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Talking taxes tonight with a nerd

It's been a crazy Monday.

It began with the regular start-of-the-week chaos:

  • Following up what I didn't finish last week,
  • Double checking what I'm supposed to finish this week (a tax story, a couple of book chapters and a Crazy Woman Driver column),
  • Writing a blog post, and
  • Slogging through out-of-control email boxes (yes, plural).

But on top of that, today I also had a doctor's appointment and have been working to schedule a physician's visit for my mother (either we're both sickly or hypochondriacs!).

So I'm taking the rest of the afternoon off!

OK, not off exactly.

CatherineZetaJones_WikimediaI'm going to be futzing with my webcam. I need to make sure the built-in microphone works and, more importantly, figure out how to get a small photo of Catherine Zeta-Jones (Hey! We're both brunettes!) pasted to the camera lens. I'm only half kidding.

Why the girlie concern about appearance? I'll be live on the Internet tonight (my time) talking with with Seth David, founder of Nerd Enterprises, Inc.

Seth provides financial accounting information and training to small businesses and he's got this wild idea that he can pull something useful out of an hour's online video chat with me.

Hey, if he's crazy and nerdy enough to believe that, who am I to argue!?

If you have an hour this late afternoon/evening -- we (or Seth and my Mrs. Michael Douglass photo if I can pull lit off!) go live at at 5 p.m. Pacific, 6 p.m. Mountain, 7 p.m. Central and 8 p.m. Eastern times.

To participate, add Seth to your circles on Google Plus or watch it on his YouTube channel.

Now I'm off to give myself a mini-facial and take a nap in case I, and not my CZ-J avatar, must appear on camera!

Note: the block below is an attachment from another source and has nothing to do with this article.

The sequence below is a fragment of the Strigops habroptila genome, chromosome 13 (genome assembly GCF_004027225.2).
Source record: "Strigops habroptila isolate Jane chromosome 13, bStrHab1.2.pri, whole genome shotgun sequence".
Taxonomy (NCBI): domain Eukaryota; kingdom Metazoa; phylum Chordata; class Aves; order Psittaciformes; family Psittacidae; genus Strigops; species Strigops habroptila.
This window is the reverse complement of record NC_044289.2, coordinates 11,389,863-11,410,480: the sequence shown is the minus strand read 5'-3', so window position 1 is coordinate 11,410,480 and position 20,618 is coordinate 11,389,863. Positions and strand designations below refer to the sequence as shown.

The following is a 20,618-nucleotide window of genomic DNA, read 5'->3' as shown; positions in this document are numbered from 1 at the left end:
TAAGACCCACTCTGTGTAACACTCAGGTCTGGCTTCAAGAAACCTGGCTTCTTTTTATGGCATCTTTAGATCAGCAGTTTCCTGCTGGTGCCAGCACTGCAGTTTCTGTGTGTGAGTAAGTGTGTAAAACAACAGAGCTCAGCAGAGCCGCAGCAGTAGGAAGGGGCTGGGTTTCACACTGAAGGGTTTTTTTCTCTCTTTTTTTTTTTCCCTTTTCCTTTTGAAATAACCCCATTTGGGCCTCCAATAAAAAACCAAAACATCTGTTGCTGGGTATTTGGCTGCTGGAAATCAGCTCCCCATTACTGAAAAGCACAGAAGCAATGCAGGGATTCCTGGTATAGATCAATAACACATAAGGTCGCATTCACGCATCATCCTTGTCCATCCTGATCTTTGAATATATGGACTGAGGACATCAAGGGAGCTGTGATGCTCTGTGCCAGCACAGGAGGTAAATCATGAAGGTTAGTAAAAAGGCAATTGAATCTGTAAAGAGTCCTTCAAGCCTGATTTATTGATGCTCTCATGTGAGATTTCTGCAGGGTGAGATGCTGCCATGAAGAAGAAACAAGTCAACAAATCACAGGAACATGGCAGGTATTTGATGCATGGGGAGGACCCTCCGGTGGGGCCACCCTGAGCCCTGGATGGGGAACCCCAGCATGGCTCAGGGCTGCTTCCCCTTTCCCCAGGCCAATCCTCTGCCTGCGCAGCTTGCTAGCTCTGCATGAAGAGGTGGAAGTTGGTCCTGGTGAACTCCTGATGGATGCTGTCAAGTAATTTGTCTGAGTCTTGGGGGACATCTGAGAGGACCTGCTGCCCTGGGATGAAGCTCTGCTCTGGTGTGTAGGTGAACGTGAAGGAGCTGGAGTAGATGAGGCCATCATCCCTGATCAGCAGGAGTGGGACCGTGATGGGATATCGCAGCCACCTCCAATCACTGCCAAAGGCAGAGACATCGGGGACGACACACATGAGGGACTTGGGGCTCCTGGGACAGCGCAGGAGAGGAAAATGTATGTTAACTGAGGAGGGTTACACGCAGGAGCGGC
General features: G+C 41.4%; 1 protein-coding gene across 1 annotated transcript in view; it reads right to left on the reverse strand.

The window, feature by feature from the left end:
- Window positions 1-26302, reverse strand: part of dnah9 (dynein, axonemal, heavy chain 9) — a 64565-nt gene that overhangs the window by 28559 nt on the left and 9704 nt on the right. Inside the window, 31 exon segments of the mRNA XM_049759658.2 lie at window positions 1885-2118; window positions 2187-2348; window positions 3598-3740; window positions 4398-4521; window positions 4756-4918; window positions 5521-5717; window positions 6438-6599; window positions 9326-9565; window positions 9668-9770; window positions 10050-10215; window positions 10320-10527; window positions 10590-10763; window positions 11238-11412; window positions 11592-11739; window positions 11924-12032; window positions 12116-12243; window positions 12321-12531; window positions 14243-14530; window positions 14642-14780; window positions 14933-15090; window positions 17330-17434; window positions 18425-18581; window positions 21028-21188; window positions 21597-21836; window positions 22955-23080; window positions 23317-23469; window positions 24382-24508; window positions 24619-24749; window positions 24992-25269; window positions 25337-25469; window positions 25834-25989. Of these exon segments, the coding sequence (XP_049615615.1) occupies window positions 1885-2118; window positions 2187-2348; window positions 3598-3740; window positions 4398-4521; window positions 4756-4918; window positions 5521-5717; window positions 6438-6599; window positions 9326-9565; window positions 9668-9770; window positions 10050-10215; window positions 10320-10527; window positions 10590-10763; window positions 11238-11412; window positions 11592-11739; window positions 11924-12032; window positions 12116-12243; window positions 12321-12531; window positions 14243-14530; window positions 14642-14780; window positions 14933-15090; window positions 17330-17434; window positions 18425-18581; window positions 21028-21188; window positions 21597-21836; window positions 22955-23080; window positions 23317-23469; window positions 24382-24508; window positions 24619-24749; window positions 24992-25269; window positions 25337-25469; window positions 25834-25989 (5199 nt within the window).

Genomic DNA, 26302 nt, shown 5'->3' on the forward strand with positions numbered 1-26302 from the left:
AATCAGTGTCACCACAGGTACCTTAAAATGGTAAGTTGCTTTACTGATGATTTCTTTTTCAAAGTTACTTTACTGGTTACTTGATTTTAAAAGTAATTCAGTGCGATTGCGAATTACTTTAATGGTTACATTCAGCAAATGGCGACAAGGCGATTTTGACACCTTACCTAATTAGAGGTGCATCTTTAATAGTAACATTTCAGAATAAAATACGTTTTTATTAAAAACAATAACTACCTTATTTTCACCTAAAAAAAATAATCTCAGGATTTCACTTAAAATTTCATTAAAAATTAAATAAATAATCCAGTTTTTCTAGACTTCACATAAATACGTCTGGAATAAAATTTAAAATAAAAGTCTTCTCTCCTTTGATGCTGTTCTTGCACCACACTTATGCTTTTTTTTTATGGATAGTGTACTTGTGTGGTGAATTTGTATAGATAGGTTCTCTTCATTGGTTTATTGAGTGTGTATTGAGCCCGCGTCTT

UPDATE: If you missed us live, the video is now posted. Audio alert: The sound begins as soon as you click on, so adjust your volume accordingly.


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Robert D Flach


I enjoyed your online interview.

However I must take exception with one comment you made about preferring to go to an EA, CPA or attorney for tax return preparation, rather then an RTRP.

It seems you have fallen into the trap of many of your journalist colleagues of thinking that a CPA is automatically a tax expert.

Absolutely nothing in the education, training or certification process of a CPA indicates that they know their arse from a hole in the ground when it come to 1040 preparation.

The one and only thing that the CPA designation means is that the person with the designation can certify an audit.

CPAs do NOT have to take any tax competency test (the CPA exam is not a test of 1040 knowledge by any stretch of the imagination), and they do not have to keep current in tax law by taking required CPE in federal income taxation.

An individual CPA may indeed be a tax expert - but it has nothing to do with the initials that appear after his/her name.

An Enrolled Agent by definition has taken a more extensive competency test than an RTRP, and has slightly higher CPE requirements - so I can understand possibly perhaps choosing an EA over an RTRP.

As with any other profession, it comes down to the specific education, training, experience, temperment, etc, etc of the individual tax professional. One cannot say an EA is better than an RTRP merely by definition of the designation. And one can certainly not say that a CPA is better for taxes than an EA or an RTRP.


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